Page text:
"The only way to solve it is through educating the student-athlete on the right way to do things and what’s in their best interest in the long run," Sexton said during the meeting at the NCAA Convention. "You have to educate the player. Your pre-med and pre-law students have somebody in place on campus to help them get to the next level. Why not have somebody help your student-athletes get to the next level?"

The Council directed Director of Agents, Gambling and Amateurism Rachel Newman Baker and her staff to return to the Council with concrete examples of what form education of players might take place.

We should be grateful someone decided to talk about it? The NCAA has a panel on student-athletes and domestic violence.

"It is an insufficiently understood dynamic, and we have insufficient data and understanding of it," Emmert said. "It lives in the shadows far too often and it creates far too many problems for very many of our student-athletes."

The NCAA sent out a survey.

Players in the NCAA's top-tier Division I bowl subdivision say they devote more than 43 hours a week to the sport during the season, and those in a couple of other sports — baseball and men's basketball — approach that commitment, an NCAA study shows.

The numbers largely parallel findings four years earlier. "It's not an exact survey of how many minutes you spend here and how many minutes you spend there. I'm assuming it's an estimate," said former Baylor coach Grant Teaff, who heads the Texas-based American Football Coaches Association.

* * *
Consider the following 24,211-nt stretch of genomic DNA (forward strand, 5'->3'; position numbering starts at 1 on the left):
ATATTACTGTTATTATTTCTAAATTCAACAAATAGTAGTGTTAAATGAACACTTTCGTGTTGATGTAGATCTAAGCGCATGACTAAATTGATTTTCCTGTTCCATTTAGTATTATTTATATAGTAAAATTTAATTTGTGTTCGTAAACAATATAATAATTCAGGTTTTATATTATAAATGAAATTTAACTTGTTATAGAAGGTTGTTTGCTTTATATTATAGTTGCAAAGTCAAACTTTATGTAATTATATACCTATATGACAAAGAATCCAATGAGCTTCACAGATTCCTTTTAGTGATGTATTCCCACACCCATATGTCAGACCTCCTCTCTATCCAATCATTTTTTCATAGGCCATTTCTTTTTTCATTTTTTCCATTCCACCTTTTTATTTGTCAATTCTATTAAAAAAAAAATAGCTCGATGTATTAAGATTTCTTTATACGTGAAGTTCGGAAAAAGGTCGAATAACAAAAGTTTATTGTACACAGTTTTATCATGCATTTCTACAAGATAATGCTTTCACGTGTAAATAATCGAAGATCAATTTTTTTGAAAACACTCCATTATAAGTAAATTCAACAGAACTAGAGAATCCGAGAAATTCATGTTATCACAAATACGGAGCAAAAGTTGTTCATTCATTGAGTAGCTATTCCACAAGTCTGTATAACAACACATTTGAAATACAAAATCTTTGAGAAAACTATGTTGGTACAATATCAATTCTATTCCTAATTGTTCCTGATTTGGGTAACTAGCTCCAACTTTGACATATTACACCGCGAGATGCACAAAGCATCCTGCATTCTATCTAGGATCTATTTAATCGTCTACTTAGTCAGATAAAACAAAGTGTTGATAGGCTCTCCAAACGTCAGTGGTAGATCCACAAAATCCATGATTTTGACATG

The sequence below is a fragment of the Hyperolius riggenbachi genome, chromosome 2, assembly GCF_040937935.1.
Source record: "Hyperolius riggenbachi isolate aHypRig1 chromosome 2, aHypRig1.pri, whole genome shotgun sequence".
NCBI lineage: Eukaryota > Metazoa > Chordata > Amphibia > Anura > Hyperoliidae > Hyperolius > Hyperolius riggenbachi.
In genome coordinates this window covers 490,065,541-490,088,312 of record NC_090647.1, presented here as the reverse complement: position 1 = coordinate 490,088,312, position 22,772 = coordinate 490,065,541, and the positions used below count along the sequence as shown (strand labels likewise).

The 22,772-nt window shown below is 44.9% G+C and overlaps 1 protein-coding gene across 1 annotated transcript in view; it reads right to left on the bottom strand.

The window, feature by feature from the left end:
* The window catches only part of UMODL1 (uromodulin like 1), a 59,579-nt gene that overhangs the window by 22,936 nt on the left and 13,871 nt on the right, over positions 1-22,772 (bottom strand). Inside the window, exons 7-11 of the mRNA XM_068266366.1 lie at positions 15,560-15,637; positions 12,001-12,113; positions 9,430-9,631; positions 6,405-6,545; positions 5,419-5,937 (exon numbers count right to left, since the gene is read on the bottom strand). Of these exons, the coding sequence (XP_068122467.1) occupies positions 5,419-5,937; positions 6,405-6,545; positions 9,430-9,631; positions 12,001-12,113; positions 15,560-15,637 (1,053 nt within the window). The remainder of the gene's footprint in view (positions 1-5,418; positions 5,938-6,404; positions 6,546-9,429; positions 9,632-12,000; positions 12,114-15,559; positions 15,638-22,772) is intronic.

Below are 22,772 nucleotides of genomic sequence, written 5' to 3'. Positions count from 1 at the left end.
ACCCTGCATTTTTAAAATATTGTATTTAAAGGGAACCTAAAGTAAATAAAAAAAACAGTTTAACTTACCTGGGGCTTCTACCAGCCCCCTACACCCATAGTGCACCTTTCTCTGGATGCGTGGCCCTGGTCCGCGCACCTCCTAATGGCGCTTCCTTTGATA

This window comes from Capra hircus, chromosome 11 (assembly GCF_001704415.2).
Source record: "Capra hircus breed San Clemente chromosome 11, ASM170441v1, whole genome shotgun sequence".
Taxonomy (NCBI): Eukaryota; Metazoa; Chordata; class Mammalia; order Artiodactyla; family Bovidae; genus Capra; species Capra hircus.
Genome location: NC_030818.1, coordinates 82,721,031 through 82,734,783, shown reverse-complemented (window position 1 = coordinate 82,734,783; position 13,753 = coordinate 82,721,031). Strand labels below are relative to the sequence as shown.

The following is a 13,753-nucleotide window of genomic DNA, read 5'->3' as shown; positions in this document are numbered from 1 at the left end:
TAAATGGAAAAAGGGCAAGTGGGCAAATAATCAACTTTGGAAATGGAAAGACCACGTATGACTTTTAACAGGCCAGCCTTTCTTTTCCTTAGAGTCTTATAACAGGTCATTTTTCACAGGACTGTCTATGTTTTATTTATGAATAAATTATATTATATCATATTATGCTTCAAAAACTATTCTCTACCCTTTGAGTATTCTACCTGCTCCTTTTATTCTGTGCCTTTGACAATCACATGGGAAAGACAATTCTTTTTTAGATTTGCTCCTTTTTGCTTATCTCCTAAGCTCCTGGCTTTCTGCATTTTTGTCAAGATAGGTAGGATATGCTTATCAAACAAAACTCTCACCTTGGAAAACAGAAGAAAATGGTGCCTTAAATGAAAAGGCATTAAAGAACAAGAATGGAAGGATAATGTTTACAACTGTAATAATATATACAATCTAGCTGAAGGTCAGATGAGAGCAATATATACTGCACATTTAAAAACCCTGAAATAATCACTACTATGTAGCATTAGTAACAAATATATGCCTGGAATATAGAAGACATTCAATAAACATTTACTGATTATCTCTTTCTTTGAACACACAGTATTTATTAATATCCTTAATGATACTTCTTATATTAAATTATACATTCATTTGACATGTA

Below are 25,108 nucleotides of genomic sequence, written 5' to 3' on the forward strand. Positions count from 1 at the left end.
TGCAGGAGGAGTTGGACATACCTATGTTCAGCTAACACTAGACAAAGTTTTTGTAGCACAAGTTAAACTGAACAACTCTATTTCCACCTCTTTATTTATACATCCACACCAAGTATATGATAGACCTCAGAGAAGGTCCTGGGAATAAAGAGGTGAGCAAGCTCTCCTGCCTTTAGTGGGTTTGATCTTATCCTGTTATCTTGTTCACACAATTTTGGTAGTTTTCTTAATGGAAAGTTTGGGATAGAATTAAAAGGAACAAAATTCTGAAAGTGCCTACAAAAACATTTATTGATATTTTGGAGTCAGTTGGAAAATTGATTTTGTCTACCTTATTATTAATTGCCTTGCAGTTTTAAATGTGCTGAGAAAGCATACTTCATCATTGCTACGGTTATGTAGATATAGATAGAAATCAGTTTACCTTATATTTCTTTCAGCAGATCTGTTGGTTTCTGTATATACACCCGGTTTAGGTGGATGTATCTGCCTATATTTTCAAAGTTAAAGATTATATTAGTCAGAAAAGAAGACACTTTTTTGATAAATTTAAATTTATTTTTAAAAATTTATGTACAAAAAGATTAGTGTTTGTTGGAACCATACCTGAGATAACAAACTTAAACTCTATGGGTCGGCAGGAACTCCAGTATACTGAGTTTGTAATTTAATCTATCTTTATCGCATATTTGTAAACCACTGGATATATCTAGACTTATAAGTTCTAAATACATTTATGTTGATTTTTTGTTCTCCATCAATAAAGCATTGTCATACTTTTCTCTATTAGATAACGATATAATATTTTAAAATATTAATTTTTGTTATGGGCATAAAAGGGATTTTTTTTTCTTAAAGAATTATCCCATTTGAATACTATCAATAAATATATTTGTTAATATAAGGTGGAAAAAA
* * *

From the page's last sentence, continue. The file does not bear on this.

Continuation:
He added, "It's still very high."

It isn't over.

First-year NCAA president Mark Emmert flashed some tongue-in-cheek humor recently when asked to reflect on the summer of conference realignment in college athletics.

Taking questions after addressing a group of San Antonio civic leaders earlier this week, Emmert was asked how he felt about the realignment drama.

"Clearly the drive for generating the media contract is important to conferences because they want to have more resources.  And they’ll probably continue to do that."

Maybe there really is hope. The NCAA president means business.

"The broader issue is making sure every institution has appropriate graduate rates, independent of whether they participate in the tournament," Emmert said, noting Washington was second in the Pac-10 in graduation rates during his tenure.


And finally...


The University of Nebraska-Lincoln has a bullying research network. Maybe they should start in the athletic department over in Omaha Lincoln?